Friday 13th June 2003
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Realistically, some regional lines will always be unprofitable Gisborne is a good example and if communities want to retain these they should be prepared to foot the bill or, if they do not have the money, make a strong case to the government for a subsidy. It should not be for the railway company to carry the cost of regional development.
The most difficult challenge for the new Tranz Rail is the passenger business. Despite all the talk about people wanting to travel by rail, the likelihood that motorists will give up their cars is slight.
There is some opportunity for boosting commuter services, especially in Auckland but rail-lovers and Greenies should not hold their breath; a rail resurgence is largely a romantic notion.
The bailout of Tranz Rail can be contrasted with the bailout of Air New Zealand; the latter should have been allowed to fall over and be recapitalised by the private sector. Tranz Rail did not have that option to fall back on.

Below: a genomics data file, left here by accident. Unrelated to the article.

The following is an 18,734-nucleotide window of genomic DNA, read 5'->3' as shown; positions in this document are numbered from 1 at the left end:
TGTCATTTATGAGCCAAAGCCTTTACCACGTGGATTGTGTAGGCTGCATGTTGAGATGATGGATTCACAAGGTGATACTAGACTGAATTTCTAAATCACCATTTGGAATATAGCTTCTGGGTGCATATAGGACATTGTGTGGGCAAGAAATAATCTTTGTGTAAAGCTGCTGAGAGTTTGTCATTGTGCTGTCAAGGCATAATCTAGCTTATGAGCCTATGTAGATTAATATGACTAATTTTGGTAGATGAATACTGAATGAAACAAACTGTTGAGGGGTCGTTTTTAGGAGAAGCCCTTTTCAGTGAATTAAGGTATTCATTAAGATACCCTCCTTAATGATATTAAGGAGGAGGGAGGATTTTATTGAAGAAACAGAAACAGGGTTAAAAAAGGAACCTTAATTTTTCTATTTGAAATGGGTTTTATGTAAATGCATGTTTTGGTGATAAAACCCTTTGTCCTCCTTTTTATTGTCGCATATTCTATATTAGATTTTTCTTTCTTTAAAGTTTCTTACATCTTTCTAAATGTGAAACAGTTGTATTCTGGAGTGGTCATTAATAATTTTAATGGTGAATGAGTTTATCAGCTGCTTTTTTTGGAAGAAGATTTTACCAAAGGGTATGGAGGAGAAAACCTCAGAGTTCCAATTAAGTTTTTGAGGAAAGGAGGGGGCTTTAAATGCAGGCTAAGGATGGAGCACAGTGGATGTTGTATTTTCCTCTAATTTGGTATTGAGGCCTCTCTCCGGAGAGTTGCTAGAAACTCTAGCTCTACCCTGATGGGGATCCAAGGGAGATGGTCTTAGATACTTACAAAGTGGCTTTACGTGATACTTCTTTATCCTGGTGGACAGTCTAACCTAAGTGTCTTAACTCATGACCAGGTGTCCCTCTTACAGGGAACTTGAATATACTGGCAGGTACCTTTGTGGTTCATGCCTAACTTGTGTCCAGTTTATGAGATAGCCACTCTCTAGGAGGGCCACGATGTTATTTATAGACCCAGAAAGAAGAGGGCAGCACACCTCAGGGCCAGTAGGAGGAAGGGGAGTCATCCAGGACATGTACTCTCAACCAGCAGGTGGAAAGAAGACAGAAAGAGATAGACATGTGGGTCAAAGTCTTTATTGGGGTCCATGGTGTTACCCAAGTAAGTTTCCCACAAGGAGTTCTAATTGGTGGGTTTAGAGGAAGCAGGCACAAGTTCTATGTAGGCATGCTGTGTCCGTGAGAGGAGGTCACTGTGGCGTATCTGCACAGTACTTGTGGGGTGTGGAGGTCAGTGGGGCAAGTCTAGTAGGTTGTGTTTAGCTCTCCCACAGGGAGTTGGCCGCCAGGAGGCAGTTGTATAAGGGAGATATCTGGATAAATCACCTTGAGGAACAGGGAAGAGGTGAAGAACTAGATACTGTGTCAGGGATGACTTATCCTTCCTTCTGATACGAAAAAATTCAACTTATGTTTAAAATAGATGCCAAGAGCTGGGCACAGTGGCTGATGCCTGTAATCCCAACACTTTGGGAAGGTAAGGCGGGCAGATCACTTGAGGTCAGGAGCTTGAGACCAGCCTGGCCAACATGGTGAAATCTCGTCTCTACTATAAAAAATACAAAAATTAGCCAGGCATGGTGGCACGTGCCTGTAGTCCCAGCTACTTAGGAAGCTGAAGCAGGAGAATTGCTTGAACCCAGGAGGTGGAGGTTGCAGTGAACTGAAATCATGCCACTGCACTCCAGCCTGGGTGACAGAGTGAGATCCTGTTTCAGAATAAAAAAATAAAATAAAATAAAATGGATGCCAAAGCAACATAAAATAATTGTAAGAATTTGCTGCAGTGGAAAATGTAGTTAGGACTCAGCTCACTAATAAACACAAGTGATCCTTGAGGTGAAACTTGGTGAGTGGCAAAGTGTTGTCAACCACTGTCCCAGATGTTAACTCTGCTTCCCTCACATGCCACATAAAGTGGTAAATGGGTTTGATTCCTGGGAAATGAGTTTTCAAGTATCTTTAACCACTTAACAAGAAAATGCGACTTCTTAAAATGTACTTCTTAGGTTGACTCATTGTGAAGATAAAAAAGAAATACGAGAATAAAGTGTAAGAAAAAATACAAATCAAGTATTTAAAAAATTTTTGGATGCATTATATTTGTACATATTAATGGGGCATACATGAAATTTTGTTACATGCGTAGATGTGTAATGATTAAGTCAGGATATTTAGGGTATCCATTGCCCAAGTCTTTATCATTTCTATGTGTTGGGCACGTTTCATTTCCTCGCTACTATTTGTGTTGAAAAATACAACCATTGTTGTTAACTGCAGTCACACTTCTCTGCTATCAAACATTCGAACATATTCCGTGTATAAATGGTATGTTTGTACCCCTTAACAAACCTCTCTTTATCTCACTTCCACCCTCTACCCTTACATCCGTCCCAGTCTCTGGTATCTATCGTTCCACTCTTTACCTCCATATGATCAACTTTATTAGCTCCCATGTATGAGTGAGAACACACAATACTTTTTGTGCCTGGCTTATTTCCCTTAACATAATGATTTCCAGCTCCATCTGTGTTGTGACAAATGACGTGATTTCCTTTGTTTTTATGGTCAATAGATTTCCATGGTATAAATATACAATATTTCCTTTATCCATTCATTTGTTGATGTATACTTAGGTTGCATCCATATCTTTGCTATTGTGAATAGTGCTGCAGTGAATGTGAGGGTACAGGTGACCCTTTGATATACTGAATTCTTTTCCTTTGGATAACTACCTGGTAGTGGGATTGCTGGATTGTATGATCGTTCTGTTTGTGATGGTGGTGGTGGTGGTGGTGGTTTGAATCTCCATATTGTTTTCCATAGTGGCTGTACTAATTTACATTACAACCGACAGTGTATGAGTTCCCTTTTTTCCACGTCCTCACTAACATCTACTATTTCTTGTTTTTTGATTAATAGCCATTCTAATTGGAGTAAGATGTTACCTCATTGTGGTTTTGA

Rail should be seen as part of New Zealand's infrastructural network, not the solution to its transport woes. For many years state-owned rail enjoyed a privileged position. Its advantages and subsidies did not help it grow to meet the needs of a modern economy. That trap should be avoided this time around.
If, as some users say, this is Tranz Rail's last chance, then the government has to act prudently and avoid making rail political.
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